Non-alcoholic Steatohepatitis (NASH)

Posted 08 June, 2022
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Non-alcoholic Steatohepatitis (NASH)

What is Non-alcoholic Steatohepatitis (NASH)?

NASH stands for non-alcoholic steatohepatitis. Steato refers to fat, and hepatitis refers to inflammation of the liver.

NASH is a severe form of fatty liver disease where the liver becomes inflamed and scarred due to fat build-up. The liver can only manage a small amount of fat before it causes inflammation and damage. NASH is not related to alcohol use.

Stages of the disease

NASH has different stages depending on the amount of scarring (fibrosis) in the liver. Scar tissue forms in the liver as it tries to repair and replace damaged cells caused by fat build-up.

What are the symptoms?

Similar to many other types of liver disease, NASH causes little to no symptoms, so you may not always know you have it unless you get a liver health check.

If you do experience symptoms, these may be:

  • Fatigue
  • Loss of apetite
  • Abdominal discomfort (stomach pain)
  • Jaundice (yellowing of the skin and eyes)
  • Itchy skin
  • Weakness and confusion

What increases your risk of NASH?

Your risk of having NASH is higher if you have any of the following:

  • Fatty liver disease (1 in 10 people with fatty liver disease will go on to develop NASH)
  • Obesity
  • Type 2 diabetes
  • Pre-diabetes
  • Insulin resistance (e.g. Polycystic Ovary Syndrome)
  • High blood pressure
  • High blood fat levels (triglyceride)
  • Abnormal levels of cholesterol
  • Metabolic syndrome
  • Obstructive sleep apnoea (OSA)

Getting tested

Talk to your GP about checking your liver health. Left untreated, liver disease can lead to liver failure and liver cancer.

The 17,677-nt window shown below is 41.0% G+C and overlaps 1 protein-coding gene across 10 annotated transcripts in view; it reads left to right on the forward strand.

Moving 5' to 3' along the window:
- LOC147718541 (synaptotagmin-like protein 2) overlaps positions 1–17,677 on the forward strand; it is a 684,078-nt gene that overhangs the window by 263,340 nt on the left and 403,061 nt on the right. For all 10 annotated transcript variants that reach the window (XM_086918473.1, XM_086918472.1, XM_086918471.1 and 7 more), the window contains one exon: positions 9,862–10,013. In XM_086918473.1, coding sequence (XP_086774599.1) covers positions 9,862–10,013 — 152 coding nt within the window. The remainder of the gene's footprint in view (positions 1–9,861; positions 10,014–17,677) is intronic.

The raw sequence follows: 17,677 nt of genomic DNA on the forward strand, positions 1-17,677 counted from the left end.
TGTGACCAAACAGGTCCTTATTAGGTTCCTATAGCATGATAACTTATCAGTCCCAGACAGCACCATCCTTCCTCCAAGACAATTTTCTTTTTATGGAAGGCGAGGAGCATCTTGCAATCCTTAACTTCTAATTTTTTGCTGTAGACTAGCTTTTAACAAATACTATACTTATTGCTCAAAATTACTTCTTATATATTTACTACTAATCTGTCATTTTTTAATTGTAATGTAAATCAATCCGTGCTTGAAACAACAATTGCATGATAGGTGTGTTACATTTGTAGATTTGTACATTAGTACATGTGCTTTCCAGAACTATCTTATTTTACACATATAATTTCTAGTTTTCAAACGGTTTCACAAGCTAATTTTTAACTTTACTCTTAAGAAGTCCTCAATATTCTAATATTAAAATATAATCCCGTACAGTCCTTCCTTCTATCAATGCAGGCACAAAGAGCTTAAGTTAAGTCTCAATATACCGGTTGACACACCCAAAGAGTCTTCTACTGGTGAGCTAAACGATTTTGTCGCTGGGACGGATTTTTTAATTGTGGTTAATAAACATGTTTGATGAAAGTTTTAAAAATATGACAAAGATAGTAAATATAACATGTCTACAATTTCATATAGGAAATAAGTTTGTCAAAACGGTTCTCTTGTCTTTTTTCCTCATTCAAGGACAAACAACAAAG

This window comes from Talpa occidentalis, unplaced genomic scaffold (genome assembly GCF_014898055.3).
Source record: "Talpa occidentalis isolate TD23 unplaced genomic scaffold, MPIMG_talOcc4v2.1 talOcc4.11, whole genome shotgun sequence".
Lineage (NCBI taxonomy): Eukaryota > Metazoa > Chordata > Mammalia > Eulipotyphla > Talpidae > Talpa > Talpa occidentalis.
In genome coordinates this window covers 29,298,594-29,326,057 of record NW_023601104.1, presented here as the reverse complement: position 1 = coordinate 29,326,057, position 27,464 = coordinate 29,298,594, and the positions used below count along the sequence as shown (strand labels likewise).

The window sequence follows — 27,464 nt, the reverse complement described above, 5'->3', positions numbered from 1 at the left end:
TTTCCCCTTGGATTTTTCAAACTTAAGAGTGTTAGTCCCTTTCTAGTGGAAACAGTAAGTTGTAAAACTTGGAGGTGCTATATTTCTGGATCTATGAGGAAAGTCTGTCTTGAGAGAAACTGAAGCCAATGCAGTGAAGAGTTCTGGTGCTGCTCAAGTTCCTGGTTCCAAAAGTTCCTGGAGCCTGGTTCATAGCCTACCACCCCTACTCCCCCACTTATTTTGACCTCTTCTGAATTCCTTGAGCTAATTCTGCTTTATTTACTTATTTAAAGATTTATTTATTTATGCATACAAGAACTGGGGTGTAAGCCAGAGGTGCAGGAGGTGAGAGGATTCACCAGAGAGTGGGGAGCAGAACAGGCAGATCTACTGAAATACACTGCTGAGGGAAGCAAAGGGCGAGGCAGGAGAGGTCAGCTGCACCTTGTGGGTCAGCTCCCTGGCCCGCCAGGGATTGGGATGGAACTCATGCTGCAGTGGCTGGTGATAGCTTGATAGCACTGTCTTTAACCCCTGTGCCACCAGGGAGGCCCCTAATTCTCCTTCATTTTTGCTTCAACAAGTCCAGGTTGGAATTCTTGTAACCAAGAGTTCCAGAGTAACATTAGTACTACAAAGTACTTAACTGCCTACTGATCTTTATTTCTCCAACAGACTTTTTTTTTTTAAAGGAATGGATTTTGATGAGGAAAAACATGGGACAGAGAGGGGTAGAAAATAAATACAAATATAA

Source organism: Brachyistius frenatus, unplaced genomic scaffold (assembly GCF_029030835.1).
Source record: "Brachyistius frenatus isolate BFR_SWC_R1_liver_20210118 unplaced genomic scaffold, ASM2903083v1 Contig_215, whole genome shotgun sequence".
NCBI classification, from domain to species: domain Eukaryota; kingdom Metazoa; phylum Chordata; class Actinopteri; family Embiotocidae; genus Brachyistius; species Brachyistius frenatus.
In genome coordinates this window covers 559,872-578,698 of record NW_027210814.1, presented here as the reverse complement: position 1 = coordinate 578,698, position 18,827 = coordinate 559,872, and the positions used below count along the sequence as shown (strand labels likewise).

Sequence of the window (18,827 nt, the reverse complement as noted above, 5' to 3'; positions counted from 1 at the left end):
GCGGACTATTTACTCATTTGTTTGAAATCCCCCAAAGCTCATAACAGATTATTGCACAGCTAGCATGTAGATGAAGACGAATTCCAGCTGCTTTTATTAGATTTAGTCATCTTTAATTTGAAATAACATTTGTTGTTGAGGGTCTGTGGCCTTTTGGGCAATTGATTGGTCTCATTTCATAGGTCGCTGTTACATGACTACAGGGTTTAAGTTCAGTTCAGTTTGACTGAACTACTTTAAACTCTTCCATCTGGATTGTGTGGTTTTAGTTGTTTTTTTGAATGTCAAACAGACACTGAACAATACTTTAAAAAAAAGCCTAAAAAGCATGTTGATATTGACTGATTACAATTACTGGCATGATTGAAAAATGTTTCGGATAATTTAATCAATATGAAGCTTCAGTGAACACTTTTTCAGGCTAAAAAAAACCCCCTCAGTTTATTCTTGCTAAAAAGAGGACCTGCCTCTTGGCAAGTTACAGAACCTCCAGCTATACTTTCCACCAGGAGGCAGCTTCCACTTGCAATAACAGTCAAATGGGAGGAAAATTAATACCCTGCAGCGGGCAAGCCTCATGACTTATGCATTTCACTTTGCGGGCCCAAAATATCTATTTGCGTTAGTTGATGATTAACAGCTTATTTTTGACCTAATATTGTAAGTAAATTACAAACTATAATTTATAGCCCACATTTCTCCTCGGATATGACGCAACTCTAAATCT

A liver health check usually starts with blood tests to check liver enzymes. Further tests may be required and your doctor will talk you through them.

How is NASH diagnosed?

The following tests can be used to check for NASH:

  • Blood tests
  • FibroScan (similar to an
  • ultrasound, tests for liver stiffness)
  • Abdominal ultrasound
  • CT scan (computed tomography)
  • MRI scan (magnetic resonance imaging)

If these tests cannot identify the severity of fatty liver you may need a liver biopsy. This is where a small tissue sample is taken from your liver.

What can I do if I have NASH?

Making long-term, healthy lifestyle changes and managing chronic health conditions are key to living well with NASH.

  • Weight loss. Losing 7 to 10% of body weight can greatly improve fatty liver.
  • Eat a balanced, healthy diet. The Mediterranean dietary pattern can slow fatty liver disease.
  • Regular physical activity. Exercise also has great heart and mental health benefits. Aim for 30 minutes per day.
  • Reduce alcohol. Ask your doctor if any alcohol is safe for you.
  • Regular check-ups. Speak to your doctor to manage your NASH and any other chronic health conditions, particularly diabetes.
  • Monitor your blood pressure. Look out for increased cholesterol and blood fat levels (triglycerides).

More information

Call the Hepatitis Queensland Infoline on 1800 437 222 for more information and support.

You can also visit:

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